I would not have believed it unless I had tried it. Last month I rented a home in Carmel and opened bottles of bubbly one evening for a party. While the house was very well equipped for wine-related entertaining (lovely stemware, foil cutter & well-made openers), it did not have a stopper for sparkling wine. At the end of the night one of my in-the-know guests heard me lamenting that the bubbles would be gone the next day and offered the following: “Stick a spoon in it.” I thought I had mis-heard, but she proceeded to drop a spoon (handle down through the bottle’s neck) and placed it in the frig.
The next day I was sure the spoon trick had failed. After all, I’m in the wine business and surely I would have heard of such a low-tech solution years ago if it actually worked. The bubbles were still there 18 hours later. How could this be? Two days later I was explaining the phenomena to another overnight guest. (I think she thought the bubbles had gone to my head). So, I replicated the spoon experiment, this time with a French bubbly. Next day, the effervescence was still there. Now, I’m a true believer, as are the several friends who sampled the spooned wine the following day.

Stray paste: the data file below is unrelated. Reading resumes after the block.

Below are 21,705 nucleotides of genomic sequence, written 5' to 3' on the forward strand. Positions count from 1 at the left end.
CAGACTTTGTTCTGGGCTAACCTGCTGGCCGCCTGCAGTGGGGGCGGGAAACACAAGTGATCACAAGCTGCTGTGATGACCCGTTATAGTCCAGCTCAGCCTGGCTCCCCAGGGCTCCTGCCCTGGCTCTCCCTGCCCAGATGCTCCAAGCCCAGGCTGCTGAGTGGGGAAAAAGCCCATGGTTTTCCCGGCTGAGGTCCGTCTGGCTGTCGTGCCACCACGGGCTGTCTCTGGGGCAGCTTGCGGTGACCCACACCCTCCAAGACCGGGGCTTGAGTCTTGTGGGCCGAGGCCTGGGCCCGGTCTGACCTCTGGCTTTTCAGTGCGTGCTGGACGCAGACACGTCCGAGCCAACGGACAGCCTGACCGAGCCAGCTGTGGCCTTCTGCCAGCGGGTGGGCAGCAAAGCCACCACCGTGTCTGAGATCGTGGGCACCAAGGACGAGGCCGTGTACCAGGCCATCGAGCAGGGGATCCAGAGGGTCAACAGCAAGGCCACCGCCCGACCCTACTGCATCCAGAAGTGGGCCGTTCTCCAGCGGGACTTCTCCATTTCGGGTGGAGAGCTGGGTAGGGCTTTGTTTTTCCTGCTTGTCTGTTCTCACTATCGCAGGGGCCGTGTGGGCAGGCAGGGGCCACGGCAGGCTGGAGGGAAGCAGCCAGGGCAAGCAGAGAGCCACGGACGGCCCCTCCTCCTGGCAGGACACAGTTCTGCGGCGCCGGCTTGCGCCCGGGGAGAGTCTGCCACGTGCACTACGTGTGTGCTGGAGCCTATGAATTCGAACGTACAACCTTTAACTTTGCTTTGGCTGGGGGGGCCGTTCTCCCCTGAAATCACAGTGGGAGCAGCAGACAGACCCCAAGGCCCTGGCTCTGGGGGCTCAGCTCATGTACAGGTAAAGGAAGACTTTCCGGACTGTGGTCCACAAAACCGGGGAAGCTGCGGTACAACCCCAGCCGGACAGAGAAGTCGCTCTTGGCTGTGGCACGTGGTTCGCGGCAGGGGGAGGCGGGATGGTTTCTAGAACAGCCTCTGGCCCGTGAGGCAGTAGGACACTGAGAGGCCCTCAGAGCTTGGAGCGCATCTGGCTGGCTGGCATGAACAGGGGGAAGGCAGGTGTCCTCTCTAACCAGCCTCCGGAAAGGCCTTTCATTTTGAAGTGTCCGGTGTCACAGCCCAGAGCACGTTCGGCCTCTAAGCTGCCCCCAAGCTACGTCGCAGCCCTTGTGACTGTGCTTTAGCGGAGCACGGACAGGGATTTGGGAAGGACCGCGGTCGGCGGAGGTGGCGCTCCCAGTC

How could this possibly be? In searching the Internet, there’s a host of information about the spoon trick in preserving bubbles, including interesting evidence from researchers at Stanford University. The Stanford scientists found that capping a bottle of sparkling wine actually decreases the number of bubbles and found the spoon to actually be more effective than a special Champagne closure. There is also supposition that the key is refrigeration, not the spoon. Some experiments indicate that refrigerating the bottle with or without a spoon is equally effective.
While you may not be willing to gamble with your finest vintage Champagne, try it, you’ll like it!